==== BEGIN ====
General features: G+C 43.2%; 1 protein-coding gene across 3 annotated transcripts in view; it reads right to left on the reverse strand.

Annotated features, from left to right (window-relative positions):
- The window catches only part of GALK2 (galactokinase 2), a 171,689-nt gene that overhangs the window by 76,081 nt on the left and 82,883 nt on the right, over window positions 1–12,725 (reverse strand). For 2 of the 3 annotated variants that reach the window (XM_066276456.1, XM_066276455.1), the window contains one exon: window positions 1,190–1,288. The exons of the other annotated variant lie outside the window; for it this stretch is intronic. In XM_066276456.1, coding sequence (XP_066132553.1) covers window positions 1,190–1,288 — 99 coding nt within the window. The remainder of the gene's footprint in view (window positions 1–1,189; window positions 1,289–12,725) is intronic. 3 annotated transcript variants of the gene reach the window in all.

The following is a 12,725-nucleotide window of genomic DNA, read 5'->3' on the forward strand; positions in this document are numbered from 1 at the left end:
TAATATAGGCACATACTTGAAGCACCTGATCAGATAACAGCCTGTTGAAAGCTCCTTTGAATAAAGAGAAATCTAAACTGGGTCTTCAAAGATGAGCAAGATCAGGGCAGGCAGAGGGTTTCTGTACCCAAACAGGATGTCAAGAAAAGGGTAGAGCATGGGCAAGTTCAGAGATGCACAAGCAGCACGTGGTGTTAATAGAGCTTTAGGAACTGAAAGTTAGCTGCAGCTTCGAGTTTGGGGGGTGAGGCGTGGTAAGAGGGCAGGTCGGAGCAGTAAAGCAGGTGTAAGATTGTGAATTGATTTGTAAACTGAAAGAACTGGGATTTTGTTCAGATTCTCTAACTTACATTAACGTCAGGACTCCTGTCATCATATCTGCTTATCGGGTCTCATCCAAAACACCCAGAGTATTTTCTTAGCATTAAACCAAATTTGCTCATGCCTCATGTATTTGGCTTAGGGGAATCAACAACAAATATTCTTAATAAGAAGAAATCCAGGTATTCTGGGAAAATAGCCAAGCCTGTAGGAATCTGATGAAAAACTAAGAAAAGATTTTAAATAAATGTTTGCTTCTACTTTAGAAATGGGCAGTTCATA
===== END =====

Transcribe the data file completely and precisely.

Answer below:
General features: G+C 43.2%; 1 protein-coding gene across 3 annotated transcripts in view; it reads right to left on the reverse strand.

Annotated features, from left to right (window-relative positions):
- The window catches only part of GALK2 (galactokinase 2), a 171,689-nt gene that overhangs the window by 76,081 nt on the left and 82,883 nt on the right, over window positions 1–12,725 (reverse strand). For 2 of the 3 annotated variants that reach the window (XM_066276456.1, XM_066276455.1), the window contains one exon: window positions 1,190–1,288. The exons of the other annotated variant lie outside the window; for it this stretch is intronic. In XM_066276456.1, coding sequence (XP_066132553.1) covers window positions 1,190–1,288 — 99 coding nt within the window. The remainder of the gene's footprint in view (window positions 1–1,189; window positions 1,289–12,725) is intronic. 3 annotated transcript variants of the gene reach the window in all.

The following is a 12,725-nucleotide window of genomic DNA, read 5'->3' on the forward strand; positions in this document are numbered from 1 at the left end:
TAATATAGGCACATACTTGAAGCACCTGATCAGATAACAGCCTGTTGAAAGCTCCTTTGAATAAAGAGAAATCTAAACTGGGTCTTCAAAGATGAGCAAGATCAGGGCAGGCAGAGGGTTTCTGTACCCAAACAGGATGTCAAGAAAAGGGTAGAGCATGGGCAAGTTCAGAGATGCACAAGCAGCACGTGGTGTTAATAGAGCTTTAGGAACTGAAAGTTAGCTGCAGCTTCGAGTTTGGGGGGTGAGGCGTGGTAAGAGGGCAGGTCGGAGCAGTAAAGCAGGTGTAAGATTGTGAATTGATTTGTAAACTGAAAGAACTGGGATTTTGTTCAGATTCTCTAACTTACATTAACGTCAGGACTCCTGTCATCATATCTGCTTATCGGGTCTCATCCAAAACACCCAGAGTATTTTCTTAGCATTAAACCAAATTTGCTCATGCCTCATGTATTTGGCTTAGGGGAATCAACAACAAATATTCTTAATAAGAAGAAATCCAGGTATTCTGGGAAAATAGCCAAGCCTGTAGGAATCTGATGAAAAACTAAGAAAAGATTTTAAATAAATGTTTGCTTCTACTTTAGAAATGGGCAGTTCATA